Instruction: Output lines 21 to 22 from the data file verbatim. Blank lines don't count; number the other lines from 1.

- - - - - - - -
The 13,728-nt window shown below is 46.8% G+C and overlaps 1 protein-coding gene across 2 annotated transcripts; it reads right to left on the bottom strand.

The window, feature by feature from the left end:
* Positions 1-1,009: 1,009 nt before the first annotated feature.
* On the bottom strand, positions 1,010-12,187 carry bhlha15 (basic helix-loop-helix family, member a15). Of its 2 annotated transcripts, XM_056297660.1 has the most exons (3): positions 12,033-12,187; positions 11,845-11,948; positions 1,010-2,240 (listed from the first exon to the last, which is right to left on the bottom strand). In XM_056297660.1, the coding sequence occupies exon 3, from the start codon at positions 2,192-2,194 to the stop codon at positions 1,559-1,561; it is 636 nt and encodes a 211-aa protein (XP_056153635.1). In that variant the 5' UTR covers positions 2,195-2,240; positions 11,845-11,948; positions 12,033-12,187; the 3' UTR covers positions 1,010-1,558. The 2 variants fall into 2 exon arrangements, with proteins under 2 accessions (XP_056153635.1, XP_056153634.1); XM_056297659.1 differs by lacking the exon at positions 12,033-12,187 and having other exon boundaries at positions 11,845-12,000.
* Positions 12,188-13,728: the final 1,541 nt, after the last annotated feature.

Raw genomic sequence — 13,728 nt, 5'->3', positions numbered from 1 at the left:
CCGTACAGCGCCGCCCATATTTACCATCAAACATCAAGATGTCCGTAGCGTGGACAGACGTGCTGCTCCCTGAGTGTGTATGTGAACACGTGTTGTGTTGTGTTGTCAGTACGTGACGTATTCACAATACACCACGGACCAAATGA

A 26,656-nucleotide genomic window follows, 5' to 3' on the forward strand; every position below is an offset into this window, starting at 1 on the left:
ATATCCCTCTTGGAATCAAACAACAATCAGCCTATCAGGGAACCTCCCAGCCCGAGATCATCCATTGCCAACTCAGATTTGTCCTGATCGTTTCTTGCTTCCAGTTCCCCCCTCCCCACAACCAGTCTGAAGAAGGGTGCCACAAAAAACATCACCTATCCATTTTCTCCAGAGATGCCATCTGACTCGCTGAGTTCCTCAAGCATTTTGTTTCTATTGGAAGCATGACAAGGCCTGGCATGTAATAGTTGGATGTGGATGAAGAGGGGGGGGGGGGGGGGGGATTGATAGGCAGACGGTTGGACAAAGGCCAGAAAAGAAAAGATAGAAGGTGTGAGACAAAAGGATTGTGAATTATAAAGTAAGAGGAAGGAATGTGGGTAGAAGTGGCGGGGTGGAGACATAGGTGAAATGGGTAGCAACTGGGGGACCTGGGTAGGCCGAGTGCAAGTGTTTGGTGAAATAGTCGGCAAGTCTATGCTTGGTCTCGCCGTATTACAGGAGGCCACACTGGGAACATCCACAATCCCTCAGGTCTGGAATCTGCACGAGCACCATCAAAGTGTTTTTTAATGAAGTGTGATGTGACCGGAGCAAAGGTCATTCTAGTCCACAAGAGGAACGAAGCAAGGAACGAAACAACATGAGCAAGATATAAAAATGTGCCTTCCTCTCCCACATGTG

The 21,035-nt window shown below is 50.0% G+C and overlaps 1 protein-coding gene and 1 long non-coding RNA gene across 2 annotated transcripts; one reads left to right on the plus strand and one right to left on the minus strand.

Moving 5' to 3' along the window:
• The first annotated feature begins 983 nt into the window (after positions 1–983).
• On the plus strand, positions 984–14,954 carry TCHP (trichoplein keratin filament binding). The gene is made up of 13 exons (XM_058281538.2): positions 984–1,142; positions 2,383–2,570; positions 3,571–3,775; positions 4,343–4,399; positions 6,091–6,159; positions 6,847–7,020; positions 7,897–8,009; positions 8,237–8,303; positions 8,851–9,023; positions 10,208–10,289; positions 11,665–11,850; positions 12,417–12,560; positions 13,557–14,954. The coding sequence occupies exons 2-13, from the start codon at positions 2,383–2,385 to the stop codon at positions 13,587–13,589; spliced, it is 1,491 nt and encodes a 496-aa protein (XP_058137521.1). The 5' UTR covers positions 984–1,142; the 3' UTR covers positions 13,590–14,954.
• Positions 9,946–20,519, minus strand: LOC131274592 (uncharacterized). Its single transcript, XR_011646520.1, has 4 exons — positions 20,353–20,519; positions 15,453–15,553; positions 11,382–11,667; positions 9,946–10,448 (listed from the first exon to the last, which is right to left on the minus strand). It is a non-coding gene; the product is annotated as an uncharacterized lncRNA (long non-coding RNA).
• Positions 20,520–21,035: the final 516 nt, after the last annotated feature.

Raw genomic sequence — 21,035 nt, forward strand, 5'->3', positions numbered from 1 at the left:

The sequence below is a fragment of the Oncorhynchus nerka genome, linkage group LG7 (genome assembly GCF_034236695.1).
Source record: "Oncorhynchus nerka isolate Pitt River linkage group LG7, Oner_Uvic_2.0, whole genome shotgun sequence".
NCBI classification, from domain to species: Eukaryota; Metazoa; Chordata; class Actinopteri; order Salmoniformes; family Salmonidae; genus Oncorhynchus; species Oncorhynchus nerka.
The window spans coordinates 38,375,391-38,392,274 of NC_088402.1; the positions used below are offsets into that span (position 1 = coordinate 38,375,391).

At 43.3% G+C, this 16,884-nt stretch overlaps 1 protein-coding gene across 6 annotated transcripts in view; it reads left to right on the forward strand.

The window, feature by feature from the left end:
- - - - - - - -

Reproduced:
At 43.3% G+C, this 16,884-nt stretch overlaps 1 protein-coding gene across 6 annotated transcripts in view; it reads left to right on the forward strand.

The window, feature by feature from the left end: